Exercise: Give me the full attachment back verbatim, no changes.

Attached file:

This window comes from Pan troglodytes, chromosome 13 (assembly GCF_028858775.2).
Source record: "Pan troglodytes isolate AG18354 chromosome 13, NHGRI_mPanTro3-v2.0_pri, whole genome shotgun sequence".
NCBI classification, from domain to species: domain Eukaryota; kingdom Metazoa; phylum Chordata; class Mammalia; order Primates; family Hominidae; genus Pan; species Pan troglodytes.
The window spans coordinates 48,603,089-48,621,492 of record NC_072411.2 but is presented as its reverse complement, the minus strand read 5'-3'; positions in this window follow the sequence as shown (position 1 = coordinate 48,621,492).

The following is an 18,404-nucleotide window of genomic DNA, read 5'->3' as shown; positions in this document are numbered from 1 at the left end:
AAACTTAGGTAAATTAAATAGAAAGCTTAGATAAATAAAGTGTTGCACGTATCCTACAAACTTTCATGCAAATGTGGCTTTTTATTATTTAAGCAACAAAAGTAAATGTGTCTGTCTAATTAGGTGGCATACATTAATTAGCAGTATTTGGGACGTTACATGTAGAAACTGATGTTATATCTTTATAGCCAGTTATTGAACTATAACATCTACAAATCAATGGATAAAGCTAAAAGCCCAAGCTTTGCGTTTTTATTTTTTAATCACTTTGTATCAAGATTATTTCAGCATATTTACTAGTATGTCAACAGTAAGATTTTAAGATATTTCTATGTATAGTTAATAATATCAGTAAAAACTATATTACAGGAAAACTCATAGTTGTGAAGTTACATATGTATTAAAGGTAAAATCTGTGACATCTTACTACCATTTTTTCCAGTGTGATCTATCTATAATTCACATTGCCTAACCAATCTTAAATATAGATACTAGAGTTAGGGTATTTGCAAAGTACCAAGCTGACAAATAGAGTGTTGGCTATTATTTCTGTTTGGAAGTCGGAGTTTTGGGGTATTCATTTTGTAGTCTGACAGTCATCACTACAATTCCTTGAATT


This window comes from Pan troglodytes, chromosome 13 (assembly GCF_028858775.2).
Source record: "Pan troglodytes isolate AG18354 chromosome 13, NHGRI_mPanTro3-v2.0_pri, whole genome shotgun sequence".
NCBI classification, from domain to species: domain Eukaryota; kingdom Metazoa; phylum Chordata; class Mammalia; order Primates; family Hominidae; genus Pan; species Pan troglodytes.
The window spans coordinates 48,603,089-48,621,492 of record NC_072411.2 but is presented as its reverse complement, the minus strand read 5'-3'; positions in this window follow the sequence as shown (position 1 = coordinate 48,621,492).

The following is an 18,404-nucleotide window of genomic DNA, read 5'->3' as shown; positions in this document are numbered from 1 at the left end:
AAACTTAGGTAAATTAAATAGAAAGCTTAGATAAATAAAGTGTTGCACGTATCCTACAAACTTTCATGCAAATGTGGCTTTTTATTATTTAAGCAACAAAAGTAAATGTGTCTGTCTAATTAGGTGGCATACATTAATTAGCAGTATTTGGGACGTTACATGTAGAAACTGATGTTATATCTTTATAGCCAGTTATTGAACTATAACATCTACAAATCAATGGATAAAGCTAAAAGCCCAAGCTTTGCGTTTTTATTTTTTAATCACTTTGTATCAAGATTATTTCAGCATATTTACTAGTATGTCAACAGTAAGATTTTAAGATATTTCTATGTATAGTTAATAATATCAGTAAAAACTATATTACAGGAAAACTCATAGTTGTGAAGTTACATATGTATTAAAGGTAAAATCTGTGACATCTTACTACCATTTTTTCCAGTGTGATCTATCTATAATTCACATTGCCTAACCAATCTTAAATATAGATACTAGAGTTAGGGTATTTGCAAAGTACCAAGCTGACAAATAGAGTGTTGGCTATTATTTCTGTTTGGAAGTCGGAGTTTTGGGGTATTCATTTTGTAGTCTGACAGTCATCACTACAATTCCTTGAATT